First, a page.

Vermont police have finally cracked the cold case of the murder of a 24-year-old school teacher that happened 52 years ago with help from DNA forensics technology and one piece of evidence — a discarded cigarette butt.
Burlington Police said the DNA evidence from a cigarette left at the crime scene led investigators to an upstairs neighbor who strangled Rita Curran to death after fighting with his wife on a July night in 1971.
According to police, the suspect is William DeRoos, who was 31 at the time of the murder.
The killing took place during a 70-minute window, after which DeRoos told his wife he was taking a “cool-down walk.” He then told his wife — who he had been married to for only two weeks — not to say that he had been out.
One of Curran’s roommates discovered Curran’s body after he returned and called police. Investigators at the time said Curran resisted fiercely.
The investigation was brought back to life in 2019, and a repeated interview with DeRoos’ former wife was conducted. This time, she stated that DeRoos had left the apartment for a short time while Curran’s roommates were gone.
Police said the case will now finally be closed.
“We’re all confident that William DeRoos is responsible for the aggravated murder of Rita Curran, but because he died in a hotel room of a drug overdose, he will not be held accountable for his actions, but this case will be closed,” Burlington Police Detective Lieutenant James Trieb, the commander of the Detective Services Bureau, said during a recent news conference.
DeRoos, who styled himself as a guru, moved to Thailand to become a monk but later returned to the United States. He died of a drug overdose in San Francisco in 1986.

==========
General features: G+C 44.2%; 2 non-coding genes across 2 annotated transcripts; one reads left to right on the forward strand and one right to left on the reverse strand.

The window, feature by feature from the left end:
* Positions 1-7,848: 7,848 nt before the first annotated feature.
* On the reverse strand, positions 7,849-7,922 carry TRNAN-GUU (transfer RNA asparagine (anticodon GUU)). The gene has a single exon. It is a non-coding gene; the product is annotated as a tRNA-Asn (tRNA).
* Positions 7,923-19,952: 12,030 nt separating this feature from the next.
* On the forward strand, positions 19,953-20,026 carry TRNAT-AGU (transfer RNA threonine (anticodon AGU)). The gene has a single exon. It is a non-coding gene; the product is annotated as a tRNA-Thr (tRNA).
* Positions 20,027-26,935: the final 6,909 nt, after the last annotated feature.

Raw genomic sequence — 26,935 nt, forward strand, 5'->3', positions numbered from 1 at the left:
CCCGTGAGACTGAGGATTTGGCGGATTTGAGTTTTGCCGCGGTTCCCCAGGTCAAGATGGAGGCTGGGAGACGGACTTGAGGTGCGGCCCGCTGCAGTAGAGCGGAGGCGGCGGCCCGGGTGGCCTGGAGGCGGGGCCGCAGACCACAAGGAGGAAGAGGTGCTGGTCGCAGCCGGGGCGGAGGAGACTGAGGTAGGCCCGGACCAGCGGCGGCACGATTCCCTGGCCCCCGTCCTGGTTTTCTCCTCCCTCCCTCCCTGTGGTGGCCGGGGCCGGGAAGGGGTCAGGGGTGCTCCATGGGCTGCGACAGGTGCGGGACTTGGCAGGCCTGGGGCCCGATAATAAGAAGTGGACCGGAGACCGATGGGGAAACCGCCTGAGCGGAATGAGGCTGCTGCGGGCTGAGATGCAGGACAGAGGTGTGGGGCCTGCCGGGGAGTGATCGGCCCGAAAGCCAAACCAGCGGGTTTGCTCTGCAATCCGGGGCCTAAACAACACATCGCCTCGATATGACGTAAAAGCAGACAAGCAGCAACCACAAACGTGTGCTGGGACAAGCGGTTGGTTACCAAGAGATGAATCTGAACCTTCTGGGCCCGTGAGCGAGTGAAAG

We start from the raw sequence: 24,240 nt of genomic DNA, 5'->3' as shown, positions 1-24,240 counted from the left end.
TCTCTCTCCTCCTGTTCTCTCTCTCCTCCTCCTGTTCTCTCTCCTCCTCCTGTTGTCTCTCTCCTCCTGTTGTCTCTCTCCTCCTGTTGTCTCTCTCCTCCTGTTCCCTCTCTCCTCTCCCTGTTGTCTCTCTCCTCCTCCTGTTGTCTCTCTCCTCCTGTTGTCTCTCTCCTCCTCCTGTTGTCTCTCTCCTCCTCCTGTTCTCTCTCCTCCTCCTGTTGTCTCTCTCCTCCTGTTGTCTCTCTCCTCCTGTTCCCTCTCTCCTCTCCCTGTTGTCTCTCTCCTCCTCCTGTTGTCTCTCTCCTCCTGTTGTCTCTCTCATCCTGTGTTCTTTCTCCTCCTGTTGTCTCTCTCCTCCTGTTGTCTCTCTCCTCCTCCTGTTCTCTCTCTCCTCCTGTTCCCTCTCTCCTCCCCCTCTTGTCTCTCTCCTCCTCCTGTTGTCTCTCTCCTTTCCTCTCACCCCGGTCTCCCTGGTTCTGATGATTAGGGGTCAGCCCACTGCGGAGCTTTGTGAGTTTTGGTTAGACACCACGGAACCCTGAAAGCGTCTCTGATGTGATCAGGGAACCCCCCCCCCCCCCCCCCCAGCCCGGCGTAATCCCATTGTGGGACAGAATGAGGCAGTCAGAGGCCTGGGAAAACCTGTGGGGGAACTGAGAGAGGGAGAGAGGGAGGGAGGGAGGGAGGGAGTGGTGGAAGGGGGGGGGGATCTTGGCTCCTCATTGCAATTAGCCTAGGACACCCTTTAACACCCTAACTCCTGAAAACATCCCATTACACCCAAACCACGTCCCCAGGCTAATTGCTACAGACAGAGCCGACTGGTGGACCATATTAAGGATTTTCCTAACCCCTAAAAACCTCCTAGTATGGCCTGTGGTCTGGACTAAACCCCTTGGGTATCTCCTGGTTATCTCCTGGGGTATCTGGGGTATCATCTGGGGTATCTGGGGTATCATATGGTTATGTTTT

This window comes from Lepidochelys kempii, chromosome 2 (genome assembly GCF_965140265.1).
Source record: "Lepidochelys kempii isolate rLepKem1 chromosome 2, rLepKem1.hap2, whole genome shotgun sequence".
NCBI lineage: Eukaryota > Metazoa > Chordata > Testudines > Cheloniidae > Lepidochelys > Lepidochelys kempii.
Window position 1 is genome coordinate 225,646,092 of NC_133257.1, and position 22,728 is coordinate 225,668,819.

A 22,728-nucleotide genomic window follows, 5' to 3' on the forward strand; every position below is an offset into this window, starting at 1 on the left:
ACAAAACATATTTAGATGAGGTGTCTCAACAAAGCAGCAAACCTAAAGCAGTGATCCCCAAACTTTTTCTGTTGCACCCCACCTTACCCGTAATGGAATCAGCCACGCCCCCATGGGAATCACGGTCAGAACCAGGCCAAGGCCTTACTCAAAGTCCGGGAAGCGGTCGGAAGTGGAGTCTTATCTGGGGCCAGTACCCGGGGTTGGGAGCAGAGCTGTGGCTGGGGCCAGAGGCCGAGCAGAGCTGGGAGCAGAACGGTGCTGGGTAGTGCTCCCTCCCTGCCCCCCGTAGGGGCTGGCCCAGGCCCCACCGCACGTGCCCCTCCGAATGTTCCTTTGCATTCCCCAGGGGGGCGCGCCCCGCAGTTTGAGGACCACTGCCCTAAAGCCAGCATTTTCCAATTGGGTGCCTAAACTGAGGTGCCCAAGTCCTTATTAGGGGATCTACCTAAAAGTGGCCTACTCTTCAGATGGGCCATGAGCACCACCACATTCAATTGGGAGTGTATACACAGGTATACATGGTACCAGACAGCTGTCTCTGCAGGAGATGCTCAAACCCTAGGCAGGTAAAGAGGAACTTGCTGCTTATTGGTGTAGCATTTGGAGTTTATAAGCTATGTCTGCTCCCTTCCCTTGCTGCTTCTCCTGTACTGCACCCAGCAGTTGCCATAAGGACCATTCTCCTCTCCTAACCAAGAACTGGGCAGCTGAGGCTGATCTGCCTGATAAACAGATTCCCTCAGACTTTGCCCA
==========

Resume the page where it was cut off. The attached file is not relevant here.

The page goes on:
Curran’s parents have already passed away, but Curran’s brother and sister attended the event at Burlington police headquarters.
“I don’t think so much about the guy who did this as I do about Rita, my parents and what they went through,” Curran’s brother, Tom, said. “I pray to Rita and I pray to my parents.”
After the case was reopened in 2019, Detective Trieb and a team of investigators and technicians got to work on a key piece of evidence left at the scene — a cigarette butt that was found near Curran’s body.
In 2014, the evidence was sent for DNA analysis but it did not match any samples on law enforcement DNA databases at the time.
Five years later, the detectives contracted with a DNA testing company to compare the samples of genetic material to those from the public compiled by commercial DNA testing companies.
Finally, last August, detectives discovered that the sample had been traced to relatives on both sides of DeRoos’ family.
Although DeRoos’ then-wife, Michelle, told investigators at the time that she had not heard or seen anything, she admitted to investigators in a recent interview that she had lied about her husband leaving.
A later wife of DeRoos also told detectives that he was prone to violent outbursts.
Detective Thomas Chennette, who interviewed DeRoos’ first ex-wife, said he thinks she did not believe her husband was responsible for the murder but was covering for him as he had a criminal record.
“I think she lied at the time because she was young. She was naive. She was newly married. She was in love,” Chennette said.